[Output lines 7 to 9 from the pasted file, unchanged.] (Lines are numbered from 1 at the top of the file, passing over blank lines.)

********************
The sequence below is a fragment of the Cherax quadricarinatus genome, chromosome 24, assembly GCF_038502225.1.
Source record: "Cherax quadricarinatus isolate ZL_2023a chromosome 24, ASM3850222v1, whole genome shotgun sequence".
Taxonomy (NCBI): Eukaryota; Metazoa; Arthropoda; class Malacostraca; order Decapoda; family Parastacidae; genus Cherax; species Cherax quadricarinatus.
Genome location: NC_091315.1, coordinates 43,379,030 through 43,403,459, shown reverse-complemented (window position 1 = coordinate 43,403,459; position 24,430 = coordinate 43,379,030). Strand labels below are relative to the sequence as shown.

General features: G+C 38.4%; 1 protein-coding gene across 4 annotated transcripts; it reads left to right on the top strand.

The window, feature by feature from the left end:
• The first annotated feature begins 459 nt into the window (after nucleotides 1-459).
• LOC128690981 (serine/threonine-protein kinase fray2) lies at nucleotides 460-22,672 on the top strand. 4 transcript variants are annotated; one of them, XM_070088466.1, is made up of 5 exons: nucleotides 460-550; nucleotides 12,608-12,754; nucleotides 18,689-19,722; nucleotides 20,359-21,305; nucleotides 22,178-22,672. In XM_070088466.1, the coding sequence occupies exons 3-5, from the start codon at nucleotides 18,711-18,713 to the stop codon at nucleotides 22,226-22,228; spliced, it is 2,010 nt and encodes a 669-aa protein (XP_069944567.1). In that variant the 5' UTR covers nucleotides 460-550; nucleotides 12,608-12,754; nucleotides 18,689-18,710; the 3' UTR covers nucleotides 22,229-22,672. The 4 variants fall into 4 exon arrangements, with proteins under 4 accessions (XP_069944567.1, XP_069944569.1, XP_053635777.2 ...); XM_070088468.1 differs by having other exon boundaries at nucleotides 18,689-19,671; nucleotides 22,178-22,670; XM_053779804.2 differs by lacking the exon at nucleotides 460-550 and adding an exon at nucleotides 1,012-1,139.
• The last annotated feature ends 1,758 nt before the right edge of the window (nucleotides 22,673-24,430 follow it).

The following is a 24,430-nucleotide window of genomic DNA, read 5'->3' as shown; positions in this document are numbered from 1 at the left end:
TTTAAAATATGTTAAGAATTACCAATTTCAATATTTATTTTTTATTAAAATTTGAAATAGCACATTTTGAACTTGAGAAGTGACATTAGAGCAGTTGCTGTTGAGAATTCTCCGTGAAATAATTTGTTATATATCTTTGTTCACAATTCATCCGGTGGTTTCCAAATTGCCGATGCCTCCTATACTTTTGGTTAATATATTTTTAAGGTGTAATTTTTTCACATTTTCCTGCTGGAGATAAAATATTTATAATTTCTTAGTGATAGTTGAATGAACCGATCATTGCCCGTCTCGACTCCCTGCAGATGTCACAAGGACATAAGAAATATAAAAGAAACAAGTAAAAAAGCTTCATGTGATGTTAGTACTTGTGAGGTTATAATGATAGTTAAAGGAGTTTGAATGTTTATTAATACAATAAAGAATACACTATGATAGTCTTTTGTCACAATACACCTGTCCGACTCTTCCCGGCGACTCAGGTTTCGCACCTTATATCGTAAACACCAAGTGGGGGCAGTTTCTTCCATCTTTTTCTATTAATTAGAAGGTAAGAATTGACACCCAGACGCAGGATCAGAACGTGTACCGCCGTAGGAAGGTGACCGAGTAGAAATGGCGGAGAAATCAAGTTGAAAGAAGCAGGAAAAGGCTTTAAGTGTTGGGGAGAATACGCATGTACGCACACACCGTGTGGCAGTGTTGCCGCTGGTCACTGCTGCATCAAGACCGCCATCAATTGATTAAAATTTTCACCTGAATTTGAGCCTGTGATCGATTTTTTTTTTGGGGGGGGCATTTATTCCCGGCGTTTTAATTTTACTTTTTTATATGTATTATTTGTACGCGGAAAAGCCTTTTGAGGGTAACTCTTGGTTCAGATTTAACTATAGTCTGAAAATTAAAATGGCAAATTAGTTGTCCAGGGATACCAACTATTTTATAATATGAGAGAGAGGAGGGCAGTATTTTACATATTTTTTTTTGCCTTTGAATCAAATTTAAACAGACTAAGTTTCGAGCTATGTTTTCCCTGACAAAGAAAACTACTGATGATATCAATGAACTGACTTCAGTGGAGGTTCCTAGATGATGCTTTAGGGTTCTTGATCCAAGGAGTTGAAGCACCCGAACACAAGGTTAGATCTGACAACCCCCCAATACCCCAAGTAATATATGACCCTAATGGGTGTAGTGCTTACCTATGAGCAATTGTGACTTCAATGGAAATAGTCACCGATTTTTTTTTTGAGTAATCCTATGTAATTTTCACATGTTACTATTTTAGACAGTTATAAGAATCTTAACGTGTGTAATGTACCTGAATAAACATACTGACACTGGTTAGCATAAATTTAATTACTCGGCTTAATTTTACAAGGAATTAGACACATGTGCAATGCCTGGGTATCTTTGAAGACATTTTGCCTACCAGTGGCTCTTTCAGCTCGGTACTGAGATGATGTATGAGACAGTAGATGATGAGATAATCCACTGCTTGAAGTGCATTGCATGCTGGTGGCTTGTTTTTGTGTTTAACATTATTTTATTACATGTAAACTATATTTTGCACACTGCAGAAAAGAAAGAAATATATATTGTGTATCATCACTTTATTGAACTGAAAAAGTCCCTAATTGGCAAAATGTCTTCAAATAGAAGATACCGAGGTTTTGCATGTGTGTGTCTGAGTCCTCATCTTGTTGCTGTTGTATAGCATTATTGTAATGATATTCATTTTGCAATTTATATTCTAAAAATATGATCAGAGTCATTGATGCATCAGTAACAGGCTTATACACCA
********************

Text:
• The first annotated feature begins 459 nt into the window (after nucleotides 1-459).
• LOC128690981 (serine/threonine-protein kinase fray2) lies at nucleotides 460-22,672 on the top strand. 4 transcript variants are annotated; one of them, XM_070088466.1, is made up of 5 exons: nucleotides 460-550; nucleotides 12,608-12,754; nucleotides 18,689-19,722; nucleotides 20,359-21,305; nucleotides 22,178-22,672. In XM_070088466.1, the coding sequence occupies exons 3-5, from the start codon at nucleotides 18,711-18,713 to the stop codon at nucleotides 22,226-22,228; spliced, it is 2,010 nt and encodes a 669-aa protein (XP_069944567.1). In that variant the 5' UTR covers nucleotides 460-550; nucleotides 12,608-12,754; nucleotides 18,689-18,710; the 3' UTR covers nucleotides 22,229-22,672. The 4 variants fall into 4 exon arrangements, with proteins under 4 accessions (XP_069944567.1, XP_069944569.1, XP_053635777.2 ...); XM_070088468.1 differs by having other exon boundaries at nucleotides 18,689-19,671; nucleotides 22,178-22,670; XM_053779804.2 differs by lacking the exon at nucleotides 460-550 and adding an exon at nucleotides 1,012-1,139.
• The last annotated feature ends 1,758 nt before the right edge of the window (nucleotides 22,673-24,430 follow it).